The DJ dismissed any importance being attributed to the fact that a few external organizations had engaged with the exhibitions. At paragraph 81 (Walker J, paragraph 39), the DJ said:

‘In my judgment it was purely fortuitous that two organisations dropped some leaflets off, two provided some artwork and text and one mother and son and a passing contractor expressed an interest and actually looked at the posters.’

At paragraph 85, the DJ said (Walker J, paragraph 41):

To summarise my assessment of the evidence: the majority of the posters were non-specific. I cannot find that they met the original charitable objects which were in place at the time of the first exhibition. Nor do I find that when amended in time for the second exhibition they met the additional charitable object to promote volunteering, see paras 10 and 12…. The posters and leaflets were held in locked rooms which could only be accessed by appointment. The “open days” totaled 12 hours over the whole period and prior notice was required to attend. For all the reasons set out above, taken together as a whole picture, the evidence does not satisfy me on the balance of probabilities that MCS was making active and extensive use of the property for charitable purposes.’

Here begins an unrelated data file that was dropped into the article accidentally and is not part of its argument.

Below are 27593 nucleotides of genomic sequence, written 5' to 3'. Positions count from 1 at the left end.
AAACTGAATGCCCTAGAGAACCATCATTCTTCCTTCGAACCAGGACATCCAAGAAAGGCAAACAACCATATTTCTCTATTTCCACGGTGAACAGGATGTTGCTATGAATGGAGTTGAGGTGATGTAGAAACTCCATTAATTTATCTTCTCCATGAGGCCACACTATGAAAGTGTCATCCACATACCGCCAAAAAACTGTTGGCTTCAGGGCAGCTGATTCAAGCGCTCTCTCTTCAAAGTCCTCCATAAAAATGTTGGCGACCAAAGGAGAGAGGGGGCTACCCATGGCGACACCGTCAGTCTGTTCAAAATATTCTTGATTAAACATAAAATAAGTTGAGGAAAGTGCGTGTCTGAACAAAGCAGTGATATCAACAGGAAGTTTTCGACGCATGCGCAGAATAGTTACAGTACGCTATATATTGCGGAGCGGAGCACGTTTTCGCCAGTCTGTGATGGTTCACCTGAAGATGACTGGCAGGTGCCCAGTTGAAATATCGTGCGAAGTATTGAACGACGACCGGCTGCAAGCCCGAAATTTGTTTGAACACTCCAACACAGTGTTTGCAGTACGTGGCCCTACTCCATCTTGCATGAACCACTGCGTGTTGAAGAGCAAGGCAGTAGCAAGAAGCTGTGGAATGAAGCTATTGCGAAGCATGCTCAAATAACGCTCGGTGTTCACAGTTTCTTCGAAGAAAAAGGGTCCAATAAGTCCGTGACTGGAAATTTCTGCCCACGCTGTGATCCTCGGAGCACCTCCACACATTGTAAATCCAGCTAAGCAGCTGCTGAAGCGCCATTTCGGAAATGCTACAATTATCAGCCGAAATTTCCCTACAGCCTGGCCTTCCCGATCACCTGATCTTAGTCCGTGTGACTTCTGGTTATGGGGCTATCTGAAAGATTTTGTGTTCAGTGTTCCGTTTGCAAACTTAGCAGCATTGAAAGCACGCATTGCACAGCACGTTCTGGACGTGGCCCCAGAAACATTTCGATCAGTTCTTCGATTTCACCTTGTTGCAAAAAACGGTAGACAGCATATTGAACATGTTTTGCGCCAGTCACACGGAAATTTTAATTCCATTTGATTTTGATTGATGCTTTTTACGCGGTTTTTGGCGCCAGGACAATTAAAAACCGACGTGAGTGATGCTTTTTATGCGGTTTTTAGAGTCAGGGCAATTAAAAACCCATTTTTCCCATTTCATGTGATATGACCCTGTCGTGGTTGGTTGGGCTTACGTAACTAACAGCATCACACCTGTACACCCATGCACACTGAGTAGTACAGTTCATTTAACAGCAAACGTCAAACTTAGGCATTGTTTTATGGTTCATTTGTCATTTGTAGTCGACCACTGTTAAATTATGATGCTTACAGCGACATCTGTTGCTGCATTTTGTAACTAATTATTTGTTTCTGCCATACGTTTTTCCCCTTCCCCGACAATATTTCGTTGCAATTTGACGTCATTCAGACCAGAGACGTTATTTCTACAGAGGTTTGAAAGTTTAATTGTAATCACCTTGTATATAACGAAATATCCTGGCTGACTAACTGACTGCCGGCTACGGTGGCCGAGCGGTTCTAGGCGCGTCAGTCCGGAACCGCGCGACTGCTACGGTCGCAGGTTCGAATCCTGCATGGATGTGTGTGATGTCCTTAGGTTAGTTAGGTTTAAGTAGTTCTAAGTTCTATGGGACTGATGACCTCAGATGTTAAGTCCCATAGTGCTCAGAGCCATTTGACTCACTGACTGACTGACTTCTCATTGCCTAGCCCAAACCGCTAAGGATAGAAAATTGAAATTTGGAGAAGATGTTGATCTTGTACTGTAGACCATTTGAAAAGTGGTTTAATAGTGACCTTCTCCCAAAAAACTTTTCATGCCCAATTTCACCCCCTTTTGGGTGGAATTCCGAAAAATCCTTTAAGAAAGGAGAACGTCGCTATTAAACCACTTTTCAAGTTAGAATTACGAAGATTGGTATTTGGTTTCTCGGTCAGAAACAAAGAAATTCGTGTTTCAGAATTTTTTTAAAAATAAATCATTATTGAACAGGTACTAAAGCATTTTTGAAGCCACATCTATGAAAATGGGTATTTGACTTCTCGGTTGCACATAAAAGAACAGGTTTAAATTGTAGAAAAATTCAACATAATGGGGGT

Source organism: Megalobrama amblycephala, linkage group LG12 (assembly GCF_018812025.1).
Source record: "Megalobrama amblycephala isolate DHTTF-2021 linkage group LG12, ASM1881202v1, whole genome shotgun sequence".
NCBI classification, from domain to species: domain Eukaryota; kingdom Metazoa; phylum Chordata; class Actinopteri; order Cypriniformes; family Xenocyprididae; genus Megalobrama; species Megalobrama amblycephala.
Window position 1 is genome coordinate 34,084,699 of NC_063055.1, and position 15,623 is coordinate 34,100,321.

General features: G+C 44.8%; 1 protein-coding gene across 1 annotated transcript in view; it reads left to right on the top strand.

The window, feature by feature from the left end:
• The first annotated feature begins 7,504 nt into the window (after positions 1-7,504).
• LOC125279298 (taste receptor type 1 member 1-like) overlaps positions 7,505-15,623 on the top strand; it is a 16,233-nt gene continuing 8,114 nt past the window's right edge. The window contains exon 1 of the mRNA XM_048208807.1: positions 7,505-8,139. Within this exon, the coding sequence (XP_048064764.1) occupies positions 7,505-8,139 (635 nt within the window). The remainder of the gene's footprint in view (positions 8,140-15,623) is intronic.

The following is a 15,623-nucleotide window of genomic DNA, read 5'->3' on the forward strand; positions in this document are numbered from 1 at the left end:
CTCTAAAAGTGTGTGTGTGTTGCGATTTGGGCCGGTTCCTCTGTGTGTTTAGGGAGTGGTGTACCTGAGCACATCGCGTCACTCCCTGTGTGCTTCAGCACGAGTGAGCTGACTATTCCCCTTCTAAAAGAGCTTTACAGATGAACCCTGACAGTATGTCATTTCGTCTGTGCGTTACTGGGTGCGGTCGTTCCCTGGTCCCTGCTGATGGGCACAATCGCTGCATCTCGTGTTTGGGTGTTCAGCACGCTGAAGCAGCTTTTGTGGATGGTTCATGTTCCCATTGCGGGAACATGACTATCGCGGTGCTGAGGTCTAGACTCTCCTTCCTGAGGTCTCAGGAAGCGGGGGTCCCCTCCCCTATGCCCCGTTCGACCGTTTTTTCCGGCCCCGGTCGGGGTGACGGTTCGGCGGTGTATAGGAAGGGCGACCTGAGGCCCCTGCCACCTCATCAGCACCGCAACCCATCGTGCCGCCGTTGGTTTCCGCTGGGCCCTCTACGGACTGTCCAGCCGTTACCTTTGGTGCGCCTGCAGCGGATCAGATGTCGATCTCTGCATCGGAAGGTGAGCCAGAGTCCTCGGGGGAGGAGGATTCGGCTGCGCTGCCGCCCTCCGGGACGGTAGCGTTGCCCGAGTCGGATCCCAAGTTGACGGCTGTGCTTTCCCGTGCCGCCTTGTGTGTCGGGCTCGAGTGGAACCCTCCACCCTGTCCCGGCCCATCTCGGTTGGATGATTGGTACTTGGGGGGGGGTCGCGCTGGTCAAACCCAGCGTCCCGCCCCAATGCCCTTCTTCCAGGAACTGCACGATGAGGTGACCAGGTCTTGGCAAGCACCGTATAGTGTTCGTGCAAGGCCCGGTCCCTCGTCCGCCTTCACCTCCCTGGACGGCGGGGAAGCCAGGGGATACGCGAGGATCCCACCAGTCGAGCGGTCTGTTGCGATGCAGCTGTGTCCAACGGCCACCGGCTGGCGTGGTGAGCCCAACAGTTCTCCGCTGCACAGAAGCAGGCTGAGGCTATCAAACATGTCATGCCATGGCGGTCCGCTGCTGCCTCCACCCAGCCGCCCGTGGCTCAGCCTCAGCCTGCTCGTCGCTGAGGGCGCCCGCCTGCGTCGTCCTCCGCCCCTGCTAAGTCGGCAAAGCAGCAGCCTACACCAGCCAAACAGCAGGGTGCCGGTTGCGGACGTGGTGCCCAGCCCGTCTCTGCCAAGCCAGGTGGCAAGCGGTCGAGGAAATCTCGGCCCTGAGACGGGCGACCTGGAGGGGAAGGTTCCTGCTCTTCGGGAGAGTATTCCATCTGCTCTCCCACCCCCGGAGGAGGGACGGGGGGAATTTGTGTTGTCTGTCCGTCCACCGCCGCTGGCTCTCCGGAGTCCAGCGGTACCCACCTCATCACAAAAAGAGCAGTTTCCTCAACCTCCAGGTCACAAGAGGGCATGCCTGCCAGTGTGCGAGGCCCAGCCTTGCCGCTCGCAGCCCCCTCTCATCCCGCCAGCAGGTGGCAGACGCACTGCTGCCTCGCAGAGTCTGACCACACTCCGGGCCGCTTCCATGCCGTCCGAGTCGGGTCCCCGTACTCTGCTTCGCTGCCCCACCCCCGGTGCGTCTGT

Then, at paragraph 86 (Walker J, paragraph 43), the DJ concluded:

‘… MCS has not satisfied me to the required civil standard that the use of the property, when it was occupied by the posters, was wholly or mainly for charitable purposes …’

Later, in the case stated appeal, the DJ explained the reasoning that led her to the conclusion that the exhibitions lacked the requisite ‘appearance, purpose or intent’, at paragraphs 35-37 (Walker J, paragraph 40):